Acute Myelogenous Leukemia (AML): Peter's Story

What Peter and his wife learned from his transplant experience is there are many other "medicines" beyond drugs involved in the healing process.

Printer-friendly version

Peter Gordon

Falmouth, Maine
Acute Myeloid Leukemia (AML)
Transplant 2008

Peter Gordon has always been the guy who thrives with purpose.  He’s the man in the room who sets goals for himself and meets them.  Whether committing to climb all 48 “4,000-footer” peaks in his state or finding himself a partner, his goals give him direction and motivation.

Never have those skills been put to better test than when Peter was faced with what few have to face: leukemia and bone marrow transplant while nurturing a new marriage, caregiving while receiving care, and refashioning a meaningful life given his new circumstances. 

Back in 2005, Peter was newly divorced and living in the mountains of New Hampshire (with 48 high peaks!) and working as a weekend ski instructor while traveling for his corporate training career.  He was an avid outdoor adventurer who loved everything from biking and hiking to canoeing and mountain climbing.  He watched what he ate and lived a healthy lifestyle.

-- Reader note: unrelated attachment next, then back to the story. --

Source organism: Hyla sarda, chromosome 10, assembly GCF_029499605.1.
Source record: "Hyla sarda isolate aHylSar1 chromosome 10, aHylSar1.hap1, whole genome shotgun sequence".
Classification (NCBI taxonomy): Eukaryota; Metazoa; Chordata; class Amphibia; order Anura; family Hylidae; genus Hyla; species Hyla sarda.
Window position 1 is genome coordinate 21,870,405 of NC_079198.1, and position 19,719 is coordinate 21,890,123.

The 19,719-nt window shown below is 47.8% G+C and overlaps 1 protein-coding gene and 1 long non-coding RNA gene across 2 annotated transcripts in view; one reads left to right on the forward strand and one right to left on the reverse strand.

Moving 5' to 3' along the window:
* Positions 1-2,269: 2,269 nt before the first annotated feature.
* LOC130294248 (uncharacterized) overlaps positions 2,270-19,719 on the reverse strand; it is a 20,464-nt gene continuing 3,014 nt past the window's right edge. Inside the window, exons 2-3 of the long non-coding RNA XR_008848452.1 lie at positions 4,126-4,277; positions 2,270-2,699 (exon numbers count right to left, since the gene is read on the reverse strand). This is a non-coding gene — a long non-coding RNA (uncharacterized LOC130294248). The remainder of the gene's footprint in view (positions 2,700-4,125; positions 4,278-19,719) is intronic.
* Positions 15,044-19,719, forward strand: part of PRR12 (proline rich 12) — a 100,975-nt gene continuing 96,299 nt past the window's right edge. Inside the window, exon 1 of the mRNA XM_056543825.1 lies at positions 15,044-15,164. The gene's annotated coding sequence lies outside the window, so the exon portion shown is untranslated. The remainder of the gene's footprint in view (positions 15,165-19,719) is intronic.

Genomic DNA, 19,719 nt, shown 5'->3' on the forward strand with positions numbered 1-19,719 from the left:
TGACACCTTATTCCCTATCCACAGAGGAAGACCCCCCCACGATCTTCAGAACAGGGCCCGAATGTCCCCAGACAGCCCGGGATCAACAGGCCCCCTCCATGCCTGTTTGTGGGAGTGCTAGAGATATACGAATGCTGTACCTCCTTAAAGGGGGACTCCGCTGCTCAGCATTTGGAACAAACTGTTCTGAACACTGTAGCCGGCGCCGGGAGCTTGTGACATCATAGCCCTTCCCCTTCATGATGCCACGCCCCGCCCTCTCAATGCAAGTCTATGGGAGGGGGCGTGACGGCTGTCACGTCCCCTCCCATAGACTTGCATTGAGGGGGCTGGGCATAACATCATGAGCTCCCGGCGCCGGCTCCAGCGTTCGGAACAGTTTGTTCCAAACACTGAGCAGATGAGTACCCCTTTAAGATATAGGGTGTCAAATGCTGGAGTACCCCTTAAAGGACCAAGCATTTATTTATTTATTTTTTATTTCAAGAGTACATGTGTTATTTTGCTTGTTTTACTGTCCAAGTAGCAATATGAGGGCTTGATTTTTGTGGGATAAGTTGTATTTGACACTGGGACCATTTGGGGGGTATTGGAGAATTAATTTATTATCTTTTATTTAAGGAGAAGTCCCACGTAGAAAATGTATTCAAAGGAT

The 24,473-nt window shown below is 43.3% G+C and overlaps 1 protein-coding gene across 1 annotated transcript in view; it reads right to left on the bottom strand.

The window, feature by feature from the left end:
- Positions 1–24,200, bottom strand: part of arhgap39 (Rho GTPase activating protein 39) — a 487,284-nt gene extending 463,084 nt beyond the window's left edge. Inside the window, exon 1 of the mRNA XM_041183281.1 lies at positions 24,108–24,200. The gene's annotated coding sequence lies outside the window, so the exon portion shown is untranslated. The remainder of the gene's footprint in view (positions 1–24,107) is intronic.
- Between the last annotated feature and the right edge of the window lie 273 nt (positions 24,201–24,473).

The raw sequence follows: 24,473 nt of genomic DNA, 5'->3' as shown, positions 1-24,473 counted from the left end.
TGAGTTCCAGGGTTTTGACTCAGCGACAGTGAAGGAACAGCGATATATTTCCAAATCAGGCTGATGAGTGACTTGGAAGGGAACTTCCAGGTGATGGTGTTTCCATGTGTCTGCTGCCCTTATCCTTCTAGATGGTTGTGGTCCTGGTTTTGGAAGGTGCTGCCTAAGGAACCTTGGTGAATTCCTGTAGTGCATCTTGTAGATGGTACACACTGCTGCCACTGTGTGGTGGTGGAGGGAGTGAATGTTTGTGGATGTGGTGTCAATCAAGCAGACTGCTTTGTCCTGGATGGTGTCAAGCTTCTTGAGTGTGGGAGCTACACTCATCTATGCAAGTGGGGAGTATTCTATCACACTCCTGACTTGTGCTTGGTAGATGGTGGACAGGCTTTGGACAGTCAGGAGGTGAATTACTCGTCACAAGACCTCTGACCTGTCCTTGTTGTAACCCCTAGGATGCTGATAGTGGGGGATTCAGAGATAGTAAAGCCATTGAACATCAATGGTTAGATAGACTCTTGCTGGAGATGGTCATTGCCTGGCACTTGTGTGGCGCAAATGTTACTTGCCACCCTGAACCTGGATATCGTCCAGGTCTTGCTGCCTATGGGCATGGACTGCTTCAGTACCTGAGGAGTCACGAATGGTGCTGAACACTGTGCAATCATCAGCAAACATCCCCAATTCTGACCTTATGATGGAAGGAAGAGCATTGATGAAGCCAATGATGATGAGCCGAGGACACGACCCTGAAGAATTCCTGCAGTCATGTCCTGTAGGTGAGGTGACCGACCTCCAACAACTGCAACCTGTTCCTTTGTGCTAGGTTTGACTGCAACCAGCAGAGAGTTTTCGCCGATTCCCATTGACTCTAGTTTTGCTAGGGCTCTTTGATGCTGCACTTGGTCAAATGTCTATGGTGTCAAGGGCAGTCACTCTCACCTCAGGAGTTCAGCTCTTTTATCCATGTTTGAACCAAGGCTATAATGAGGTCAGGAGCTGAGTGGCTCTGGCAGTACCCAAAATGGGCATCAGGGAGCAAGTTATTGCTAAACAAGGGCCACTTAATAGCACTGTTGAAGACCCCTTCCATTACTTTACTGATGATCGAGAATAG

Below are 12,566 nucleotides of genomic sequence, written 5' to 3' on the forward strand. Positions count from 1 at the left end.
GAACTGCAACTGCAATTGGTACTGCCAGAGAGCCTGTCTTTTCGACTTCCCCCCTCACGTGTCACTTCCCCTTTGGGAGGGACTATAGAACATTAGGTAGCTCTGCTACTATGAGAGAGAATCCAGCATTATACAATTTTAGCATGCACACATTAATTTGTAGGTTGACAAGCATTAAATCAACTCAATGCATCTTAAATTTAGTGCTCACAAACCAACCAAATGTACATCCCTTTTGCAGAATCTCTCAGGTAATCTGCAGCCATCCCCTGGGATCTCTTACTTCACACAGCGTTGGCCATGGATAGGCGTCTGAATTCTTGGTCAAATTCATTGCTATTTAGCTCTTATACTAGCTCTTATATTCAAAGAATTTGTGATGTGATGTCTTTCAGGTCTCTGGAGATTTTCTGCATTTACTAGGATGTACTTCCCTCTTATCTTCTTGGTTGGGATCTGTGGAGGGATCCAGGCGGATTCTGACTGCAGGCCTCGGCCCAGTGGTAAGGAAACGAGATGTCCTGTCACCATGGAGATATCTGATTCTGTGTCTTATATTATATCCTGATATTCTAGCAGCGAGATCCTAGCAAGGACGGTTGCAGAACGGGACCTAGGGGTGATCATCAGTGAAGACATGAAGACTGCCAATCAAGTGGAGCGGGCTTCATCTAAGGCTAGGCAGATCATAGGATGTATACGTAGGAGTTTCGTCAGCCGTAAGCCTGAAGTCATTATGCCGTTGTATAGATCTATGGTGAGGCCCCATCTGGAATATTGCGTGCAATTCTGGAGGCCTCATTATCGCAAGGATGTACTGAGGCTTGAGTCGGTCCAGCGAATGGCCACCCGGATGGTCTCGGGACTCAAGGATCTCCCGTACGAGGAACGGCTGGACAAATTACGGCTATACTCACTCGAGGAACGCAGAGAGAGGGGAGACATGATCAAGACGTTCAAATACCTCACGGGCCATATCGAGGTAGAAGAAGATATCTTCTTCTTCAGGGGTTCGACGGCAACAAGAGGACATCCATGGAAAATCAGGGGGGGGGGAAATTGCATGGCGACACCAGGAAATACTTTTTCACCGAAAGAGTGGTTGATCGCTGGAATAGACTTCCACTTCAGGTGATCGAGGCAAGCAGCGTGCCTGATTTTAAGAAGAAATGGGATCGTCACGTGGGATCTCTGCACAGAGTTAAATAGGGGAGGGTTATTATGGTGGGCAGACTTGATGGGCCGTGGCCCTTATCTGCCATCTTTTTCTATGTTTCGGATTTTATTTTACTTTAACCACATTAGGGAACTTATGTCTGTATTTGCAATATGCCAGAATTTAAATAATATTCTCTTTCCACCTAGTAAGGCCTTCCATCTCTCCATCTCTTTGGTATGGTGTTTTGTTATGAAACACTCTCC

He met his match, Mary Ann, online, and after courting long distance, she moved in with him.  Both were active and fit nature lovers.  Whether discussing history, sharing books, or hiking in the mountains, they got along famously.  And after a while they decided to set their hiking boots and backpacks side-by-side and get married.

Soon after, during a routine physical, Peter’s blood work raised a red flag.  

The diagnosis?  An aggressive form of acute myelogenous leukemia (AML).

Peter received his first dose of palliative chemo…his “waiting” chemo… while a donor was sought for the transplant he needed.  It happened to be on the couple’s first wedding anniversary.